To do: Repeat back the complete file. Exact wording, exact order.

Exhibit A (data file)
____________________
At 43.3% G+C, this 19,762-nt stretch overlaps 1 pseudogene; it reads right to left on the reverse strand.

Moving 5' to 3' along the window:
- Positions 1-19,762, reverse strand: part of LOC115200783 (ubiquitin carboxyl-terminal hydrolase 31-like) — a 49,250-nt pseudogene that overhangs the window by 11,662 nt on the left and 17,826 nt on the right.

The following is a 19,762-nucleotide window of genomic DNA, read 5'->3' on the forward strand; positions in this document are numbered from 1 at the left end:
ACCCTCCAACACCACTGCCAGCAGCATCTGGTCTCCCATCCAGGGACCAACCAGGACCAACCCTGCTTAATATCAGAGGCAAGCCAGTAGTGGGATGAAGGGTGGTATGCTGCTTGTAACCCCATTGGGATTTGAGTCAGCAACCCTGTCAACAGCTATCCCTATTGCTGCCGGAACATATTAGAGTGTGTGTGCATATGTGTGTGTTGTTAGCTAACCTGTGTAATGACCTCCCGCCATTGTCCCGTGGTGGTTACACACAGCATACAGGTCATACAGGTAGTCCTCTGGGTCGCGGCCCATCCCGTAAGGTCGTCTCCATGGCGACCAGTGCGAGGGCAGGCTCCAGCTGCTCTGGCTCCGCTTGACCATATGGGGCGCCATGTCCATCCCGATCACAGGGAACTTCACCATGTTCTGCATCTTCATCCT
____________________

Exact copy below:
At 43.3% G+C, this 19,762-nt stretch overlaps 1 pseudogene; it reads right to left on the reverse strand.

Moving 5' to 3' along the window:
- Positions 1-19,762, reverse strand: part of LOC115200783 (ubiquitin carboxyl-terminal hydrolase 31-like) — a 49,250-nt pseudogene that overhangs the window by 11,662 nt on the left and 17,826 nt on the right.

The following is a 19,762-nucleotide window of genomic DNA, read 5'->3' on the forward strand; positions in this document are numbered from 1 at the left end:
ACCCTCCAACACCACTGCCAGCAGCATCTGGTCTCCCATCCAGGGACCAACCAGGACCAACCCTGCTTAATATCAGAGGCAAGCCAGTAGTGGGATGAAGGGTGGTATGCTGCTTGTAACCCCATTGGGATTTGAGTCAGCAACCCTGTCAACAGCTATCCCTATTGCTGCCGGAACATATTAGAGTGTGTGTGCATATGTGTGTGTTGTTAGCTAACCTGTGTAATGACCTCCCGCCATTGTCCCGTGGTGGTTACACACAGCATACAGGTCATACAGGTAGTCCTCTGGGTCGCGGCCCATCCCGTAAGGTCGTCTCCATGGCGACCAGTGCGAGGGCAGGCTCCAGCTGCTCTGGCTCCGCTTGACCATATGGGGCGCCATGTCCATCCCGATCACAGGGAACTTCACCATGTTCTGCATCTTCATCCT